Weekly Drug News Round Up - June 27, 2012
Belviq (Lorcaserin) Approved For Obesity Treatment
First new weight loss drug in over a decade is FDA-approved; drug works on the serotonin system Read More...
In a long awaited decision, the FDA has approved the weight-loss drug Belviq (lorcaserin). Anticipation has been high for lorcaserin approval as this is the first new weight-loss drug available in over 13 years, and obesity concerns in the US are at an all-time high. Belviq is a serotonin receptor agonist, activating the 2C receptors in the brain to help a person eat less and feel fuller even after small meals. Belviq is indicated as an adjunct to diet and exercise for weight loss in obese, or overweight patients who have at least one weight-related risk factor, such as high blood pressure, type 2 diabetes, or high cholesterol. In clinical trials patients lost an average of 3 to 3.7 percent of their weight.
FDA: Adjust Cefepime Dose In Kidney Impairment To Help Avoid Seizures
Cefepime leads to nonconvulsive status epilepticus in patients with kidney impairment; in most cases seizures were reversible Read More...
Cefepime (Maxipime) is a 4th generation cephalosporin indicated for treatment of bacterial infections. The U.S Food and Drug Administration is informing healthcare providers that nonconvulsive status epilepticus has primarily been reported in patients with kidney impairment receiving unadjusted doses of cefepime, but has also been reported in patients without kidney impairment. Cefepime doses or intervals should be adjusted in patients with creatinine clearance less than or equal to 60 mL/min. Symptoms of nonconvulsive status epilepticus could include confusion and decreased responsiveness. If seizures associated with cefepime therapy occur, consider discontinuing cefepime or adjusting the dose in renal impairment. The cefepime label is being revised to highlight this risk.
Lyrica Approved For Neuropathic Pain Associated With Spinal Cord Injury
Lyrica reviewed under priority designation; first FDA-approved treatment for spinal cord injury-associated neuropathic pain Read More...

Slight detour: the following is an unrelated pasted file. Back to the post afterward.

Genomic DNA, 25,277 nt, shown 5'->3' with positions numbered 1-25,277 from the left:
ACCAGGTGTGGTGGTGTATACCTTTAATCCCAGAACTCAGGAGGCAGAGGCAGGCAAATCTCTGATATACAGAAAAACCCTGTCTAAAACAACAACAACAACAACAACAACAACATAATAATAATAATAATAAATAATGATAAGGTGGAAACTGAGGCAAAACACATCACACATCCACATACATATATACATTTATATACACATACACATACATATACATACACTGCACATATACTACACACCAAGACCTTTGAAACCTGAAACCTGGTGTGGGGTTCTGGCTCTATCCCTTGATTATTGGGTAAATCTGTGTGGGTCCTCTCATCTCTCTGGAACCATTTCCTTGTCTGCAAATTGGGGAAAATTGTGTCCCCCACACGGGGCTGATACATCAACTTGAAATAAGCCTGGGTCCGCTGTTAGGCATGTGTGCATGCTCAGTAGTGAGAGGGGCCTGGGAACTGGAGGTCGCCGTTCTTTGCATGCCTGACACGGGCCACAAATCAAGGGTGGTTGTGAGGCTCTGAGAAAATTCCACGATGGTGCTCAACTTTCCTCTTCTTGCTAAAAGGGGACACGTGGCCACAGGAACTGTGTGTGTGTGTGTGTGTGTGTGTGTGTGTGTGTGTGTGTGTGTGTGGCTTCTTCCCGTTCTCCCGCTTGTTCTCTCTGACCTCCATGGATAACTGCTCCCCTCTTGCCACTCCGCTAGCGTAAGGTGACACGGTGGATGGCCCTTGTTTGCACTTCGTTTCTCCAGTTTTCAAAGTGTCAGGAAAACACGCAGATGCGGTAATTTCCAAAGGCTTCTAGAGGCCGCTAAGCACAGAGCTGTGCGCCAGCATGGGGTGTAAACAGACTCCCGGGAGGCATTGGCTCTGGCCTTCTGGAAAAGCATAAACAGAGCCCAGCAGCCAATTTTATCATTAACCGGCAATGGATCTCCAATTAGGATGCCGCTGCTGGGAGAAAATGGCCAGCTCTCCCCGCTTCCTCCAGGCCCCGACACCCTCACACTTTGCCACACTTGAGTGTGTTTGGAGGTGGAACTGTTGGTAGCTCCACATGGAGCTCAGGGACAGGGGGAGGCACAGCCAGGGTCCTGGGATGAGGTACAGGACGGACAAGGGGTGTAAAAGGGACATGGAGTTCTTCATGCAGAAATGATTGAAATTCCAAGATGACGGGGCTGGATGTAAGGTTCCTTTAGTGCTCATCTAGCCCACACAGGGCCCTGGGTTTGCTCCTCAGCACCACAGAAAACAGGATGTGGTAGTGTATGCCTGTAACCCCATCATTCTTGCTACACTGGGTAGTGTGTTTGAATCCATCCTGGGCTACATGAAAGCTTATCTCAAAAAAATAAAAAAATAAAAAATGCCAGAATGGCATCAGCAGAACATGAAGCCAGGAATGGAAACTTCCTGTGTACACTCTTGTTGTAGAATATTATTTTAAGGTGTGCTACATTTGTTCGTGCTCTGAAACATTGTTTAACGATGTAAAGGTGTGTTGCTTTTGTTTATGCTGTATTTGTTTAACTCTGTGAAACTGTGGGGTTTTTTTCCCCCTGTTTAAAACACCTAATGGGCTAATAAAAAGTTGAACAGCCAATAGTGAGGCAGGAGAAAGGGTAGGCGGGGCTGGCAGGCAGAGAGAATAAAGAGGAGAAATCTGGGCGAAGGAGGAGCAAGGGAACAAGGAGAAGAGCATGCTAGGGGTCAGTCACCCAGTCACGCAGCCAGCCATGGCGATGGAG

The U.S. Food and Drug Administration (FDA) has approved Lyrica (pregabalin) for neuropathic pain associated with spinal cord injury. There are over 270,000 patients with spinal cord injuries in the U.S., and 40 percent are afflicted with debilitating neuropathic pain. Chronic pain can hinder rehabilitation and functioning in the these patients, and until now no approved treatment option was available. FDA-approval was based on two phase 3, placebo-controlled clinical trials in which patients received 150-600 mg per day of Lyrica in conjunction with other pain treatments, such as NSAIDs or opioids. Results were statistically significant, reducing pain as early as one week in some patients and continuing throughout the 12 or 16 week studies.
Girls At Higher Risk For Sliding Math Scores If ADHD Treatment Delayed: Study
Girls more likely to exhibit inattention in ADHD and may be at greater risk of falling math scores without treatment Read More
A 5-year study in the journal Pediatrics has shown that delaying ADHD treatment can affect scholastic scores. The study looked at over 1,000 children with attention deficit/hyperactivity disorder (ADHD). Girls who started treatment late, defined as any treatment that began 25 to 36 months after a fourth-grade standardized test, had a 2.7 times higher risk of declining math scores compared to boys, who saw a 40 percent increased risk of declining math scores when tested again at 7th grade. Overall, 70 percent had an increased risk of lower math scores with late treatment. Over 95 percent of children received methylphenidate (Ritalin) treatment in this study.
Gammagard Approved For Treatment of Multifocal Motor Neuropathy
First U.S. immunoglobulin approval for multifocal motor neuropathy Read More...
The U.S. Food and Drug Administration has approved Gammagard 10% as an orphan drug treatment for Multifocal Motor Neuropathy (MMN). Patients afflicted with MMN exhibit progressive limb weakness which can lead to difficulty in performing simple tasks. Approval was based on a placebo-controlled, crossover trial in 44 patients measuring grip strength and disability. The difference in the relative change in mean grip strength was significant at 22.94 percent. A greater proportion of patients who received placebo experienced deterioration compared to Gammagard recipients (35.7% vs. 11.9%). Most patients (69%) in the placebo period were switched over early to Gammagard due to disease deterioration.